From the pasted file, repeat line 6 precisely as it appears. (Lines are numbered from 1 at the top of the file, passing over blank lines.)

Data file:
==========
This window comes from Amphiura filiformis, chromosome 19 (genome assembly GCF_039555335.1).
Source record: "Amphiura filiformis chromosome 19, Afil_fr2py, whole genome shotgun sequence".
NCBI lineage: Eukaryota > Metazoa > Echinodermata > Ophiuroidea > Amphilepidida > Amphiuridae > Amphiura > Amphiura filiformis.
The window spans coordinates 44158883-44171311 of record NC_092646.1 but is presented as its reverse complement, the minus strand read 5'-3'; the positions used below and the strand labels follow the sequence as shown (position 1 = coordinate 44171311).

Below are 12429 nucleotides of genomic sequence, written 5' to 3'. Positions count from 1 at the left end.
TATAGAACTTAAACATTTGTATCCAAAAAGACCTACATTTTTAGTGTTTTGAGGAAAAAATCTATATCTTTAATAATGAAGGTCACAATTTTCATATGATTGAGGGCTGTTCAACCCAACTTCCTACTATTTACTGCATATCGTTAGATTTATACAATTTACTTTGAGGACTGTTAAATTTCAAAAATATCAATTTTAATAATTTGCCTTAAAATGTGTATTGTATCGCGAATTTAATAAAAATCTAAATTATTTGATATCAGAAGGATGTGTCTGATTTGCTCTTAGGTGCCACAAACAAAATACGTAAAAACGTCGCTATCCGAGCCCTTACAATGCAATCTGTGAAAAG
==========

TATAGAACTTAAACATTTGTATCCAAAAAGACCTACATTTTTAGTGTTTTGAGGAAAAAATCTATATCTTTAATAATGAAGGTCACAATTTTCATATGATTGAGGGCTGTTCAACCCAACTTCCTACTATTTACTGCATATCGTTAGATTTATACAATTTACTTTGAGGACTGTTAAATTTCAAAAATATCAATTTTAATAATTTGCCTTAAAATGTGTATTGTATCGCGAATTTAATAAAAATCTAAATTATTTGATATCAGAAGGATGTGTCTGATTTGCTCTTAGGTGCCACAAACAAAATACGTAAAAACGTCGCTATCCGAGCCCTTACAATGCAATCTGTGAAAAG